Here's the first episode of Zen for Real Life. In this one, I talk about the source of suffering, freedom from suffering, and the danger of turning Zen practice into one more attachment.What usually happens when we get what we want?
Last year, I remarked to a friend that he has what I consider a sexist habit of referring to female politicians by their first names, but uses last names for their male counterparts. He refers to the Scottish First Minister as "Nicola," but never referred to her predecessor as "Alex." I told him I thought this showed he took women less seriously than men, seeing them as closer to children than adults.
He replied he always referred to Boris Johnson by his first name, but admitted he didn't do that with any other male politicians. I suggested this supported my point, because Johnson's clownish persona made my friend see him as an overgrown child, giving him the same status he gave women.
And it is a persona; in private life, he's not called Boris. His friends and family call him Al, his actual first name (His name is Alexander Boris de Pfeffel Johnson). In a similar way to the US cult of "Bernie" — Sanders's friends and family call him Bernard— Johnson is selling performance, not policy. But, unlike Sanders, he's dangerous.
Now that he's Prime Minister, I suggest it's of urgent importance not to trivialise this catastrophe with cute nicknames. Call him what he is: the Prime Minister. And in calling him that, consider the ultra-right-wing populist who now holds that office, and see where we are.
two seagulls peck at dead pigeon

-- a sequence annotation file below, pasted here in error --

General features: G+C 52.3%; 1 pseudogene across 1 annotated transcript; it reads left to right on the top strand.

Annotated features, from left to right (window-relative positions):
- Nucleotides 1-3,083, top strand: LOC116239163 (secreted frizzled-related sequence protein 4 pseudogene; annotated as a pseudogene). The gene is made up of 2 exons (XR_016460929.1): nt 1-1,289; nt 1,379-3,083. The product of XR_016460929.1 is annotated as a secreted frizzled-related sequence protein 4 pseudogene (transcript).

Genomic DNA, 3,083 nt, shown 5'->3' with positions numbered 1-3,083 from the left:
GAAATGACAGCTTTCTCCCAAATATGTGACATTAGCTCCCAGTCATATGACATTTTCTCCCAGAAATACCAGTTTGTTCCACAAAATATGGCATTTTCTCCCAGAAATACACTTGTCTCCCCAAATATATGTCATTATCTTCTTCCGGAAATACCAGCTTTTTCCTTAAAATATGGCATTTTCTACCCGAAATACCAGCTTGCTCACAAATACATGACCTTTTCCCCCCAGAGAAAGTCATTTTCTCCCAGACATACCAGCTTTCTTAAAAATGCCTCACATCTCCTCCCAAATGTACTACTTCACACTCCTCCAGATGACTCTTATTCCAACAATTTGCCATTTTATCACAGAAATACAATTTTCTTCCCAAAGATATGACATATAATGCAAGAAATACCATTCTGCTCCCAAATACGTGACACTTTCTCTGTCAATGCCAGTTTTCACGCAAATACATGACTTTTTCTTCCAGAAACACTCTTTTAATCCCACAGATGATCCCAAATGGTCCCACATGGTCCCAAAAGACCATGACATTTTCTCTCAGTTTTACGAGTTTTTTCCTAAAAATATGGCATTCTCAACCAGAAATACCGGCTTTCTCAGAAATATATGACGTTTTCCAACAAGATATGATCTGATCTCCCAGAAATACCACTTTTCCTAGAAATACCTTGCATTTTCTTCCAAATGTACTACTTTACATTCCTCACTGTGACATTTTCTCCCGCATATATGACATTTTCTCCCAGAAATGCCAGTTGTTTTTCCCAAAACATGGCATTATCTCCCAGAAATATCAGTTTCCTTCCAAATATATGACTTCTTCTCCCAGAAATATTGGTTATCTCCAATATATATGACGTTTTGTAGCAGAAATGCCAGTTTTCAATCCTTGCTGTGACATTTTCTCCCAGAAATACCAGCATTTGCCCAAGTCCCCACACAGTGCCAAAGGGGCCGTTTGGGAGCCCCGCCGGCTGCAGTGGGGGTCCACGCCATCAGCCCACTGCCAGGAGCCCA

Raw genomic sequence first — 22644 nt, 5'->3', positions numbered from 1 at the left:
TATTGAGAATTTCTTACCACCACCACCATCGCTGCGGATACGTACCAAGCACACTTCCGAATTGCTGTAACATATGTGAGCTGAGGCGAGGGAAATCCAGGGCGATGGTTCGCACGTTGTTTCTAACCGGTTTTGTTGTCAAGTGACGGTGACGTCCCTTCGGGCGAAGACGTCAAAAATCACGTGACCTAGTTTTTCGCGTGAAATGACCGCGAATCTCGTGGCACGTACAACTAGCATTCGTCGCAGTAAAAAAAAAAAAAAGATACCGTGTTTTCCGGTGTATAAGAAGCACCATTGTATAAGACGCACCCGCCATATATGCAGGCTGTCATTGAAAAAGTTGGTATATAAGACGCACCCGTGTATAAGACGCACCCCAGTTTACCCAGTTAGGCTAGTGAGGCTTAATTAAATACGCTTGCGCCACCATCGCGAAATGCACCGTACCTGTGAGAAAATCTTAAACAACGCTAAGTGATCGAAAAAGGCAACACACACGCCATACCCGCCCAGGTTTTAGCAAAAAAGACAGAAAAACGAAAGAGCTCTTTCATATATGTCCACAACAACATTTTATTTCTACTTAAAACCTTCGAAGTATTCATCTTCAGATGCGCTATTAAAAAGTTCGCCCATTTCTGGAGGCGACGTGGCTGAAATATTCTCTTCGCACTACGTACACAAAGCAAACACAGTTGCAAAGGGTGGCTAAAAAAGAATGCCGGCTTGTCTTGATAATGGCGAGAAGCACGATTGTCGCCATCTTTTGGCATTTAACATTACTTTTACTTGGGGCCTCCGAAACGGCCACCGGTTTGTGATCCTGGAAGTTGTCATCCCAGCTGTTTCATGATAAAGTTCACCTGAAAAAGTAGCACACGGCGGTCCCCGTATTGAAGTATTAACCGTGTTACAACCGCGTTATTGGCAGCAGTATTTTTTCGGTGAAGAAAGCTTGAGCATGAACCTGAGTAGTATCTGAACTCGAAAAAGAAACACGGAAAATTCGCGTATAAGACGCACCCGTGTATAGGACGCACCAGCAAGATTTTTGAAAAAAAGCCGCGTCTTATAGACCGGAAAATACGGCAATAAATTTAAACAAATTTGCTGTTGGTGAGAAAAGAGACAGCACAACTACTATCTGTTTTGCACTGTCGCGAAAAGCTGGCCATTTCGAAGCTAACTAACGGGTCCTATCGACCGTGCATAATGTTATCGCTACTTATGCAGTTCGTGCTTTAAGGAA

two pigeons stand watching
About eight years ago, in a review of His Holiness the Dalai Lama's book Beyond Religion, I wrote:
The Dalai Lama is one of the most misunderstood public figures, and he is misunderstood in two major ways. His fame as a spiritual teacher, combined with the warmth of his huge personality, makes it possible for people to enjoy his presence without actually hearing what he says, and so many of his fans experience him as a cuddly enabler along the lines of Thich Nhat Hanh or Deepak Chopra. In actuality, he is as far from Oprah Winfrey as fire is from ice. He is a deeply serious, tough-minded practitioner and teacher of a shockingly harsh and demanding religious discipline.
I still stand by those words, so from comments he's made recently, it seems clear he's now a few beads short of a mala:
The interviewer, the BBC’s Rajini Vaidyanathan, pointed out the campaign for Britain to leave the EU used one of the Dalai Lama’s quotes about migration to Europe as part of its campaign. “The goal should be that migrants return and help rebuild their countries. You have to be practical. It’s impossible for everyone to come,” he had said.
When does our journey end? When we realise we were never on a journey. For as long as we are the protagonist of our own story, on our own journey or quest or search, there’s no peace, because we’re never where we are, always where we aren’t. The path of Zen takes us to where we are.
"Why did Bodhidharma come from the west?"
"The oak tree in the garden."
The dreary Scottish Review of Books got denied 45 grand from Creative Scotland, so Rosemary Goring is jumping and and down and blaming "diversity targets."
Claire Squires explains how absurd Goring's fit is.